Politicians know that the public do not like to see young men and women sent overseas to fight in wars which often have remote and unclear aims.  Potential TV footage of grieving families awaiting funeral corteges (opposite, casualties in Afghanistan) has been a definite restraint on political leaders weighing up the option of military intervention.

Take away that potential political cost, however, by using unmanned systems, and it makes it much easier – perhaps too easy – for politicians to opt for a quick, short-term ‘fix’ of ‘taking out the bad guys’ rather than engaging in the often difficult and long-term work of solving the root causes of conflicts through diplomatic and political means.

Transferring the risk and cost of war from soldiers to civilians

Despite claims of the defence industry and advocates of drone warfare, it is simply not possible to know precisely what is happening on the ground from thousands of miles away.  While the UK claims, for example, that only one civilian was killed in the thousands of British air and drone strikes in Iraq and Syria, journalist and casualty recording organisations have reported thousands of deaths in Coalition airstrikes.

The use of ‘targeted killing’

The law of war is the component of international law that regulates the conditions for war (jus ad bellum) and the conduct of warring parties.

Legal scholars define targeted killing (undertaken by United States, Israel and the UK) as the deliberate, premeditated killing of selected individuals by a state who are not in their custody.  Where the Law of War applies, targeted killing of combatants may be legal, but where war has not been declared it may only be used to save human life that is in imminent danger.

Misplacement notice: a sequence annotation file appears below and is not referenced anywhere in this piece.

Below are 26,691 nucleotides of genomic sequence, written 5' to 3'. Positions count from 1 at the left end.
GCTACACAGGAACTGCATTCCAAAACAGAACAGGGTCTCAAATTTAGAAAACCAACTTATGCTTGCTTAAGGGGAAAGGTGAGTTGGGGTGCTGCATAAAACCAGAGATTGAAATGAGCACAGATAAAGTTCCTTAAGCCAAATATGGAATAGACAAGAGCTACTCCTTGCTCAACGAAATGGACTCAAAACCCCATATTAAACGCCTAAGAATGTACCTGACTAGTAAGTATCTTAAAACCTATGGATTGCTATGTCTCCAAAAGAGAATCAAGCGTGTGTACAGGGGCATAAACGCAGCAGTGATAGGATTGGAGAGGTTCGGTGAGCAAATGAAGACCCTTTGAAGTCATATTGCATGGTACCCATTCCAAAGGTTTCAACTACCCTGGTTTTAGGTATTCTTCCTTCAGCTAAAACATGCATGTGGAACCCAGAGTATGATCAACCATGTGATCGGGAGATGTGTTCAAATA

In 2016 The Joint Human Rights Committee released a report into the use of armed drones for targeted killing which focussed on the wider legal issues around the policy of targeted killing, not the individual cases which have shocked many.

Philip Alston the former Special Rapporteur on extra judicial killing suggested that the physical distance between those operating armed drones and the target makes that act of killing much easier. The physical distance induces a kind of psychological ‘distancing’, though it is widely reported that some drone pilots are suffering from post-traumatic stress from having to see the results of their strikes.

The myth of ‘precision’

Drones permit, we are told, pin-point accurate air strikes that kill the target while leaving the innocent untouched. The reality is that there is no such thing as a guaranteed accurate airstrike. Even under test conditions, only 50% of weapons are expected to hit within their ‘circular error of probability’.

Ushering in permanent war?

Drones are enabling states to carry out attacks with seemingly little reference to international law norms. US law professor Rosa Brooks argued in a disturbing article in Foreign Policy that ‘there’s no such thing as peacetime’ anymore. “Since 9/11,” she writes “it has become virtually impossible to draw a clear distinction between war and not-war.”

As Drone Wars concludes: “The slide towards forever war must be rejected and resisted. It is incumbent on us all, citizen, politician, military officer, to work towards global peace and security, not permanent warfare”.

Further reading on the Drone Wars website:

Drones do ‘lower threshold for use of lethal force’ academic study finds

“Thinking war is bloodless is a mistake.” Talking drones & remote war with Air Marshall Bagwell

Parliamentary Committee release report into drones and targeted killing

“Here’s their actual stories, make of them what you will.” Dr Peter Lee on ‘Britain’s Reaper Force’

Are we being misguided about precision strike?